The importance of developing children’s thinking skills
“The essence of the independent mind lies not in what it thinks, but in how it thinks.”
― Christopher Hitchens, Letters to a Young Contrarian
The development of thinking skills is an essential life skill for all our children. Consider the journey a child takes as they move from a curious baby to an inquisitive pre-schooler, moving to an experimenting reception child, into a questioning KS1 child, then using their skills as a theorist and researcher in to KS2, ready to move into the next stage of their life.
I like to think of the development of children’s thinking skills as a toolkit of strategies, ideas and resources which are slowly built up though careful support and interaction from supportive and insightful adults around them. When faced with new experiences or decisions, different pockets of their toolkit can be accessed and their different tools used. This helps children build up strong connections between situation and strategies and helps them grow a strong sense of their own identity and importance.
As the Lincolnshire lead for last year’s EEF funded Zippy’s Friends project I was in the very fortunate position to see how the programme enabled children to develop their own toolkit. Throughout the year, children grew in confidence in understanding and using the Zippy Tips to regulate their own coping strategies. It was amazing to see just how far they had developed their own thinking skills to the point that they were able to apply what they had learnt in their Zippy sessions elsewhere in their school day and also at home.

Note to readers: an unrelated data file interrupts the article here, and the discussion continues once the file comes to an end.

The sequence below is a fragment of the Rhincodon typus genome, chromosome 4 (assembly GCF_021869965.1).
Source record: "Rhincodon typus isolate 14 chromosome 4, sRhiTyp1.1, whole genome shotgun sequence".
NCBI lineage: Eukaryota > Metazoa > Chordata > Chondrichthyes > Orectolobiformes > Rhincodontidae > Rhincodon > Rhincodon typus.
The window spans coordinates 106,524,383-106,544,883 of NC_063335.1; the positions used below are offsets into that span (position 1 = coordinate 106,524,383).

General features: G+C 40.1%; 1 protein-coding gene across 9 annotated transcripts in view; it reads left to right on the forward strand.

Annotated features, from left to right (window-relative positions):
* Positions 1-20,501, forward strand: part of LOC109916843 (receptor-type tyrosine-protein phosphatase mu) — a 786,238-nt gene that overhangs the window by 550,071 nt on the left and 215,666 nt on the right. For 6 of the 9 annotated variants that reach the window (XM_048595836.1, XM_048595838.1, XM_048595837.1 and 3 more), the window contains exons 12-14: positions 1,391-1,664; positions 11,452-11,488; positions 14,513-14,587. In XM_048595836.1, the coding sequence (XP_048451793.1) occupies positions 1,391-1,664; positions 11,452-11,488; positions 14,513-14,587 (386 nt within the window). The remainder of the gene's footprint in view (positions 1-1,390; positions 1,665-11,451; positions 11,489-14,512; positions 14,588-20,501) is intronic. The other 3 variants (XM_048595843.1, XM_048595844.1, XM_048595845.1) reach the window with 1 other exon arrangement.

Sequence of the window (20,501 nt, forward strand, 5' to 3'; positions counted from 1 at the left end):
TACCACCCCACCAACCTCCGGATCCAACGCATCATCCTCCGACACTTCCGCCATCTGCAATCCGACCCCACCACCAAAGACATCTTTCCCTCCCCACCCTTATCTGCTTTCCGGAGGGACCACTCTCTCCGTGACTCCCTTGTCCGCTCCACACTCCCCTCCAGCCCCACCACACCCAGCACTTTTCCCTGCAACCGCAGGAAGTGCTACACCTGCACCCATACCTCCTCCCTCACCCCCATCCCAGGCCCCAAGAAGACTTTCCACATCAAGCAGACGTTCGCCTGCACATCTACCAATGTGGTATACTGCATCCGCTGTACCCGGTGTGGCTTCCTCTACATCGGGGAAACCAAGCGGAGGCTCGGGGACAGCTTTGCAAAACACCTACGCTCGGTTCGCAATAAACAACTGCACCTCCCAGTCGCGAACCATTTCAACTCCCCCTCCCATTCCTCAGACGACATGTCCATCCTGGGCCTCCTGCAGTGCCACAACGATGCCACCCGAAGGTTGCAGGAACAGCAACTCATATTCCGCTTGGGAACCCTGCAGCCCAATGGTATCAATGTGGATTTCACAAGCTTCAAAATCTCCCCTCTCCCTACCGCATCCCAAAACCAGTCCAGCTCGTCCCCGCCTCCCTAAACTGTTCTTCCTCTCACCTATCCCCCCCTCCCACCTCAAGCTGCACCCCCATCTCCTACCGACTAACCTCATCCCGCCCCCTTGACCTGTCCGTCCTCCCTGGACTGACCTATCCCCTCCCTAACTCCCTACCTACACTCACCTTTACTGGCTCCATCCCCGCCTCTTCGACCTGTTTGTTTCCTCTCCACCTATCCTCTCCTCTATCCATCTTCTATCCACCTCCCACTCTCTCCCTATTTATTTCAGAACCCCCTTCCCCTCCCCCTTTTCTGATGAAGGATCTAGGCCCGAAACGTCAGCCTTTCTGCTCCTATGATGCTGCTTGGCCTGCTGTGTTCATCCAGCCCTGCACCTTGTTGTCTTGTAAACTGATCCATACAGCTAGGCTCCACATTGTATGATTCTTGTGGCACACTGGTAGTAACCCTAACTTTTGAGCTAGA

Teachers spoke with such enthusiasm about the format of the programme, highlighting specifically how the structure of Zippy provided their children with a much loved platform to check, practise and recheck their thoughts and ideas against. One teacher summed it up perfectly; “I have been fascinated to see children at playtime share their Zippy Tips with their friends. As a result of our Zippy Ambassadors, playtime falling outs have drastically reduced.”
What made this happen? Ideas included: sharing the Zippy Tips with lunchtime staff, sharing the programme in assemblies with the Zippy children taking lead roles, including in school newsletters and websites were some of the most popular. My particular favourite was to develop a whole school approach to the development of thinking skills with displays recognising this essential life skill & all lessons including this as a strategy to problem solve.
The children’s toolkits are definitely full, varied and functional!